Submitted to: Book Chapter
Publication Type: Book / Chapter
Publication Acceptance Date: 7/1/1998
Publication Date: N/A
Interpretive Summary: Drainage networks are important from a hydrological and geomorphological standpoint in describing watershed and erosional processes. Geomorphologists have studied the principles of drainage network evolution of large river systems. They have introduced descriptive parameters of drainage networks and have developed a unified theory of network evolution based on the minimalization of energy dissipation in the drainage basin. Rills on field size areas show a remarkable resemblence with the drainage network of large river systems. This article reports observations made on small scale drainage network development of plot size areas for different initial conditions, subjected to a series of simulated rainstorms. The objective was to test the hypothesis of a similarlity between drainage networks of plot size upland areas and those of large river systems. The results confirm this similarity between these systems when expressed in terms of a commonly used parameter for describing stream order relatioships, the Horton ratio, and by fractal dimension.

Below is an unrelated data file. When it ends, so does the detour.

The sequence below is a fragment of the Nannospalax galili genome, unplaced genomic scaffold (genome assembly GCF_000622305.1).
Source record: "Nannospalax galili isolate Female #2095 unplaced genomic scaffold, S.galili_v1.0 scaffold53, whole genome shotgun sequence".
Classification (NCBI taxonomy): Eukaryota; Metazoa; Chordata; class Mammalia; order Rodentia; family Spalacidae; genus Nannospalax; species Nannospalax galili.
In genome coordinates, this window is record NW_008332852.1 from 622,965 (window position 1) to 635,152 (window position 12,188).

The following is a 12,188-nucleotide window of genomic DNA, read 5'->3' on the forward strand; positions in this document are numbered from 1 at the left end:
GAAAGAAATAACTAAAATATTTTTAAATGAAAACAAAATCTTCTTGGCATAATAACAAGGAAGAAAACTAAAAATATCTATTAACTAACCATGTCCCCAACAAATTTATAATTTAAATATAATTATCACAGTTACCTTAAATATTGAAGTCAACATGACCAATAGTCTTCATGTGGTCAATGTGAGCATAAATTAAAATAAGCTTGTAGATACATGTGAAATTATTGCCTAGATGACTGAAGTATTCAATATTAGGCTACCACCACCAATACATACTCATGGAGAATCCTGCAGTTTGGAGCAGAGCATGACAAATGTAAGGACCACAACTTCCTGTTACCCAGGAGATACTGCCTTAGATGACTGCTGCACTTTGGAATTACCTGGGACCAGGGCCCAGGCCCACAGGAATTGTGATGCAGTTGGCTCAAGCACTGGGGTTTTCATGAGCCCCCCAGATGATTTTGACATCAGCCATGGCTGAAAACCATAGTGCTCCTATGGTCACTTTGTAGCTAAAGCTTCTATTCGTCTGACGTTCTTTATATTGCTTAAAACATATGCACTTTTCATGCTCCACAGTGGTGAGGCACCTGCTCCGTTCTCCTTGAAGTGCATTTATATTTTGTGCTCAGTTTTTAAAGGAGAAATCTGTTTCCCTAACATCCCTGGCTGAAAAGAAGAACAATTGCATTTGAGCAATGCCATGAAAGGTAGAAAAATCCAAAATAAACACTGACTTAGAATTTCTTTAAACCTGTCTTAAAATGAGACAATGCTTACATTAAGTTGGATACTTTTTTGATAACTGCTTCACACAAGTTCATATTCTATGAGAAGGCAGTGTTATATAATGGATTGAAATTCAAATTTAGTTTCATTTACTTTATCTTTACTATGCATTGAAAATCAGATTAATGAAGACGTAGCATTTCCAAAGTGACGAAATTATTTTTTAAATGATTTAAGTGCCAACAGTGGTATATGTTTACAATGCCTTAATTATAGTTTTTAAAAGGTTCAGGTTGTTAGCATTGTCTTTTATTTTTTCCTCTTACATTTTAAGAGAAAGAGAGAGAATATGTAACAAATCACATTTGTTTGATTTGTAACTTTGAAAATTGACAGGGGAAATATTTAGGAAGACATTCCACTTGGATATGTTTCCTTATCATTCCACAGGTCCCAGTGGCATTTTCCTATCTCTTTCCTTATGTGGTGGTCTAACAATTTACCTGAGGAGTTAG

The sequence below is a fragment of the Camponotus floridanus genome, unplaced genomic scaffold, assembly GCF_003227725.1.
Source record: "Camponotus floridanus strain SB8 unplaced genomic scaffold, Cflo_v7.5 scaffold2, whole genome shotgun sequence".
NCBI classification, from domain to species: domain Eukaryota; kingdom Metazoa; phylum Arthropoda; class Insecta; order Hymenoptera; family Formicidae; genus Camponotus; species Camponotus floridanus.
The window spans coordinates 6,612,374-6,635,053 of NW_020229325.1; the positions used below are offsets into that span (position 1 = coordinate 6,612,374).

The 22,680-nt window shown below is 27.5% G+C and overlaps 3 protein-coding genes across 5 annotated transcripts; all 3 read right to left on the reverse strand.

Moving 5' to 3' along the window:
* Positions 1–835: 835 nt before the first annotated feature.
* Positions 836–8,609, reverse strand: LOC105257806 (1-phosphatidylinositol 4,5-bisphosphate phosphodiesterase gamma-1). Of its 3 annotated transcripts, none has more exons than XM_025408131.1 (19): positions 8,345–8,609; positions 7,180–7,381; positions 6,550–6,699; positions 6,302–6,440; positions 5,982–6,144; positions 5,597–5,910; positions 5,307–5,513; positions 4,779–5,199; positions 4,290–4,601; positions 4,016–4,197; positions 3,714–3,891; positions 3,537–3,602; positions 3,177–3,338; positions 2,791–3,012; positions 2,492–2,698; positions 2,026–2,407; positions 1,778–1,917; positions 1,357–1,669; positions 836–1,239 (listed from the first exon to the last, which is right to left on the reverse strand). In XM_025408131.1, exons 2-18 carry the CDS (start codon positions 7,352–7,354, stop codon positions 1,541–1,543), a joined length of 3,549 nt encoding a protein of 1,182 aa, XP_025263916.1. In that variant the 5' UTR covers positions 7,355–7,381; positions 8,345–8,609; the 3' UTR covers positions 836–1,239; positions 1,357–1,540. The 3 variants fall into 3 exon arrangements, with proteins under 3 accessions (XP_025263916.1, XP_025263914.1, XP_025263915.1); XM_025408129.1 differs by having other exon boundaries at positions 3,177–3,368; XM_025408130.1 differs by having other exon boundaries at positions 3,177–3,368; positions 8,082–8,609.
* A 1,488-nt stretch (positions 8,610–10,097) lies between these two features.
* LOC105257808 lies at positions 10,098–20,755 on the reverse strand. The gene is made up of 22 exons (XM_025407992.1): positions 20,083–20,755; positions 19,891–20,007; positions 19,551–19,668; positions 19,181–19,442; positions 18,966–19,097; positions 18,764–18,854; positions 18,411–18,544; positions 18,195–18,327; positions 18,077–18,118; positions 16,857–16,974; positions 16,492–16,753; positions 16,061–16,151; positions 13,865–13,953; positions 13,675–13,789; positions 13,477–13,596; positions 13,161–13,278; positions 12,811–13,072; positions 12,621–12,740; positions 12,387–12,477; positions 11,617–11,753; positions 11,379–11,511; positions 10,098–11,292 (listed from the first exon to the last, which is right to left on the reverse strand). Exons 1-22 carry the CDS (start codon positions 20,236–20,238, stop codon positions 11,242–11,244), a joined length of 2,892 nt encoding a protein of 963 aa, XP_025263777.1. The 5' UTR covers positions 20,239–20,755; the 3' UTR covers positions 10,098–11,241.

Technical Abstract: Drainage networks are usually determined for large scale river systems. Small scale drainage networks of upland eroding areas have rarely been studied. In this scale, the development of runoff patterns substantially affect soil erosion. The objective of this study was to explore the similarities between drainage networks of eroding surfaces and those of river systems and to determine the interrelationships between drainage network development and soil erosion. In flume experiments sequences of simulated rainstorms and overland flow were subjected to soils of initially different surface configurations. Before and after each rainstorm and overland flow test, DEMs of the soil surface were generated using a laser scanner with 3 mm grid spacing. Drainage networks were determined from the DEMs and characterized with Horton's ratios, fractal characteristics, and with single stream properties like gradient, sinuosity, and orientation. Horton's ratios indicated convergence and organization for all determined networks. When expressed eith Horton's ratios and fractal characteristics, drainage networks of eroding surfaces were similar to those of river systems. Initially different network configurations yielded different erosion values but resulted in similar network characteristics at the end of the rainstorm and overland flow experiments. Raindrop detachment, clod destruction, and microrelief changes were identified as important mechanisms of network configuration and stream property changes during the rainstorm and erosion events. The network changes led to network structures that resulted in continuously decreasing soil erosion values. The results support the idea of optimization in drainage network development.